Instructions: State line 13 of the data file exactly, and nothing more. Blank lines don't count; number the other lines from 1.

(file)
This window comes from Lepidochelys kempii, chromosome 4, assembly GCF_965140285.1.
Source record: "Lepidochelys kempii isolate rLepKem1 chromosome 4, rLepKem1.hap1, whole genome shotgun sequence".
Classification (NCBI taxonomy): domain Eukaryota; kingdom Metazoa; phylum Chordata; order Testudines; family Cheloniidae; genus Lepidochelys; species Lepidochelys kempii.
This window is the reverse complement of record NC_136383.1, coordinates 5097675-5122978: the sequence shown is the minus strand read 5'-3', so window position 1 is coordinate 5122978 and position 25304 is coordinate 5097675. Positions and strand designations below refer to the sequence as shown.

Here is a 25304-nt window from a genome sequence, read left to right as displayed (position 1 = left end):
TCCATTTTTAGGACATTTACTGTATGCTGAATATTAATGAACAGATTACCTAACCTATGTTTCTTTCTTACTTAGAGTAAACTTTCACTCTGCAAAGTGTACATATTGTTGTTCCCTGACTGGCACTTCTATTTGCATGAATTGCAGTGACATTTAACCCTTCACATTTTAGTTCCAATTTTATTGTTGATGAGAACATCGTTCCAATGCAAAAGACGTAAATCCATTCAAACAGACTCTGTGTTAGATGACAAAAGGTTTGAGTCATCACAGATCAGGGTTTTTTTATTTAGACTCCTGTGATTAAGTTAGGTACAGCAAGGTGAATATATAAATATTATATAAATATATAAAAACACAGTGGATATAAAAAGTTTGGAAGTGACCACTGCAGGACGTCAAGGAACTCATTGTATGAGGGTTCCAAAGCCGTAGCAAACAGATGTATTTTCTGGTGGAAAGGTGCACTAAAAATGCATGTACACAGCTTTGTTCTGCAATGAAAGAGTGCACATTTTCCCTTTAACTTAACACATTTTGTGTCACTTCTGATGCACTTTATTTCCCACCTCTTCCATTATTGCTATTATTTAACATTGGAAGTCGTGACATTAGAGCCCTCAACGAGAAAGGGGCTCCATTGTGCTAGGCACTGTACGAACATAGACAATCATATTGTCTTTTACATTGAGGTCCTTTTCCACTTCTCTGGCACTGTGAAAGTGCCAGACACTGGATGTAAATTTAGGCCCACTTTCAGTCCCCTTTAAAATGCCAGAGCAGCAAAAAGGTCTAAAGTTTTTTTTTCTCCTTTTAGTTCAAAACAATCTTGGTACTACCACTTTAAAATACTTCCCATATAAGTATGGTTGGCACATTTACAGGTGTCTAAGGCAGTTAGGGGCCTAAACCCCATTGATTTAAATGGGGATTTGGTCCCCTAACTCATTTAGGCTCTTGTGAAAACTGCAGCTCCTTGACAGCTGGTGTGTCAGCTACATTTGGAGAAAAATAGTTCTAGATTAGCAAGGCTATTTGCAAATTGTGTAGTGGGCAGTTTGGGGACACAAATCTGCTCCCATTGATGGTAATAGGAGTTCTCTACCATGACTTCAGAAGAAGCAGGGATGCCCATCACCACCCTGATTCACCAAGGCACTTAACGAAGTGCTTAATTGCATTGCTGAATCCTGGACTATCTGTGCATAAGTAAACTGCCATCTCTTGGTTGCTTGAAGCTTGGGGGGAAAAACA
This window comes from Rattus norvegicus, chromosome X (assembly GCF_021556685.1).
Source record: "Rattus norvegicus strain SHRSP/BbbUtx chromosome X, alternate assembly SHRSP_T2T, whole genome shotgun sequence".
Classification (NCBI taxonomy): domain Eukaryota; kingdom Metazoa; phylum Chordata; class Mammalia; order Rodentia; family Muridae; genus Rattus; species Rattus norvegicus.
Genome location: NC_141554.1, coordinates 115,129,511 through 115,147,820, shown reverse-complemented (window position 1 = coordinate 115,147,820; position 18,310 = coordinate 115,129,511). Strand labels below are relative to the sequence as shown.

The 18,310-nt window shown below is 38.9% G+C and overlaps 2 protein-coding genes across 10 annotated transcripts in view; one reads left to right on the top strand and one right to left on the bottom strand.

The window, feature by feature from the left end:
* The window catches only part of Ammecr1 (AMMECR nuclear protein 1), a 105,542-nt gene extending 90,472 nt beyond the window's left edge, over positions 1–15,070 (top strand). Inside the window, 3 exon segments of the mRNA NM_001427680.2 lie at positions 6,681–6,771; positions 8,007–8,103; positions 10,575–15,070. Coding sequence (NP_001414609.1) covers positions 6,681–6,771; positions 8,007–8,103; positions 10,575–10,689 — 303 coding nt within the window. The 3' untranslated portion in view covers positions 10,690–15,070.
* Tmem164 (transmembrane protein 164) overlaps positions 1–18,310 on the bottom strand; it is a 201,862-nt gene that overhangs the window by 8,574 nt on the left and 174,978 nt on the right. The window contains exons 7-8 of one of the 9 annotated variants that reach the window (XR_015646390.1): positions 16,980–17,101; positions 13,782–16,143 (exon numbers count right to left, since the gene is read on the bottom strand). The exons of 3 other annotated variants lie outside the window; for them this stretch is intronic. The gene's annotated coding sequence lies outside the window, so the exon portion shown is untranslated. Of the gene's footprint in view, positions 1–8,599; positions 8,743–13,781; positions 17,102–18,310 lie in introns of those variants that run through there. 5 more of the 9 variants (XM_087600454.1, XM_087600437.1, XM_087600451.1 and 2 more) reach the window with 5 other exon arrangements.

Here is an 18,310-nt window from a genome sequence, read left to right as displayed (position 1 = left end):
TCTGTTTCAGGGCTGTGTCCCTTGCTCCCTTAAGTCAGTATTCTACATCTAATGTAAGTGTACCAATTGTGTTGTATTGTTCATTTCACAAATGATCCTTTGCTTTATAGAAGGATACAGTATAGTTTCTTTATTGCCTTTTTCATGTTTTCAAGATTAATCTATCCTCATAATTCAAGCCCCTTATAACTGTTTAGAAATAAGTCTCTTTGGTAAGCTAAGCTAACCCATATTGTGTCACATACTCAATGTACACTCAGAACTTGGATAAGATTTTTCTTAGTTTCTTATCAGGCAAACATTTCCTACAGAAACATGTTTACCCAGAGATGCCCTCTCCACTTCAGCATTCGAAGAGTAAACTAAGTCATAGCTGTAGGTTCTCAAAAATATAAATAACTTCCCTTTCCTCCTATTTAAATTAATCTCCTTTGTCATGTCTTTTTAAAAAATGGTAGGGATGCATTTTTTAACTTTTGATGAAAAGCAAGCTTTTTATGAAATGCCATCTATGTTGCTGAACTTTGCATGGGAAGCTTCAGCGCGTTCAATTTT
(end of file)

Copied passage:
* The window catches only part of Ammecr1 (AMMECR nuclear protein 1), a 105,542-nt gene extending 90,472 nt beyond the window's left edge, over positions 1–15,070 (top strand). Inside the window, 3 exon segments of the mRNA NM_001427680.2 lie at positions 6,681–6,771; positions 8,007–8,103; positions 10,575–15,070. Coding sequence (NP_001414609.1) covers positions 6,681–6,771; positions 8,007–8,103; positions 10,575–10,689 — 303 coding nt within the window. The 3' untranslated portion in view covers positions 10,690–15,070.